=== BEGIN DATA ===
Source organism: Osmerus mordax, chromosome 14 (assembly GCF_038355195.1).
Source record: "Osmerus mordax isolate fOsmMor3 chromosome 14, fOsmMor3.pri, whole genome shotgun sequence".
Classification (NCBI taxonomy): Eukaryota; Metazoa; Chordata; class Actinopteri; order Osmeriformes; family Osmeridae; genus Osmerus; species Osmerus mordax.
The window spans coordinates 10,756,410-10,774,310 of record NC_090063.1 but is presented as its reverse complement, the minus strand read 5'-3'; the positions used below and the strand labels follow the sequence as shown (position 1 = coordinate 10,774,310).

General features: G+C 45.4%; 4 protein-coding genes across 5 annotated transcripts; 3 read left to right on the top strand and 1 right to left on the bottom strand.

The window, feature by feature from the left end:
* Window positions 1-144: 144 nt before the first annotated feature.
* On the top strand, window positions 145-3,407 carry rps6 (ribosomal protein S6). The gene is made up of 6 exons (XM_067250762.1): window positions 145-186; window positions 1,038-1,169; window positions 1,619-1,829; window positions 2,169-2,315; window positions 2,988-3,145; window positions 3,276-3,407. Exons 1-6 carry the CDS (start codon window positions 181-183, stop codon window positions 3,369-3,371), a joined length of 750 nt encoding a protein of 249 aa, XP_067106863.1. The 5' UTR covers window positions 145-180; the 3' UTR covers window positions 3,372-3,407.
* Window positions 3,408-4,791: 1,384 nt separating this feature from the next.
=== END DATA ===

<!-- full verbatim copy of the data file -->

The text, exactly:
Source organism: Osmerus mordax, chromosome 14 (assembly GCF_038355195.1).
Source record: "Osmerus mordax isolate fOsmMor3 chromosome 14, fOsmMor3.pri, whole genome shotgun sequence".
Classification (NCBI taxonomy): Eukaryota; Metazoa; Chordata; class Actinopteri; order Osmeriformes; family Osmeridae; genus Osmerus; species Osmerus mordax.
The window spans coordinates 10,756,410-10,774,310 of record NC_090063.1 but is presented as its reverse complement, the minus strand read 5'-3'; the positions used below and the strand labels follow the sequence as shown (position 1 = coordinate 10,774,310).

General features: G+C 45.4%; 4 protein-coding genes across 5 annotated transcripts; 3 read left to right on the top strand and 1 right to left on the bottom strand.

The window, feature by feature from the left end:
* Window positions 1-144: 144 nt before the first annotated feature.
* On the top strand, window positions 145-3,407 carry rps6 (ribosomal protein S6). The gene is made up of 6 exons (XM_067250762.1): window positions 145-186; window positions 1,038-1,169; window positions 1,619-1,829; window positions 2,169-2,315; window positions 2,988-3,145; window positions 3,276-3,407. Exons 1-6 carry the CDS (start codon window positions 181-183, stop codon window positions 3,369-3,371), a joined length of 750 nt encoding a protein of 249 aa, XP_067106863.1. The 5' UTR covers window positions 145-180; the 3' UTR covers window positions 3,372-3,407.
* Window positions 3,408-4,791: 1,384 nt separating this feature from the next.